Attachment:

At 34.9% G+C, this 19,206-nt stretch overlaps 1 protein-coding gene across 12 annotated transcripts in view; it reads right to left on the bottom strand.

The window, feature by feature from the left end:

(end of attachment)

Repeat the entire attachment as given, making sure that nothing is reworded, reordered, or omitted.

At 34.9% G+C, this 19,206-nt stretch overlaps 1 protein-coding gene across 12 annotated transcripts in view; it reads right to left on the bottom strand.

The window, feature by feature from the left end: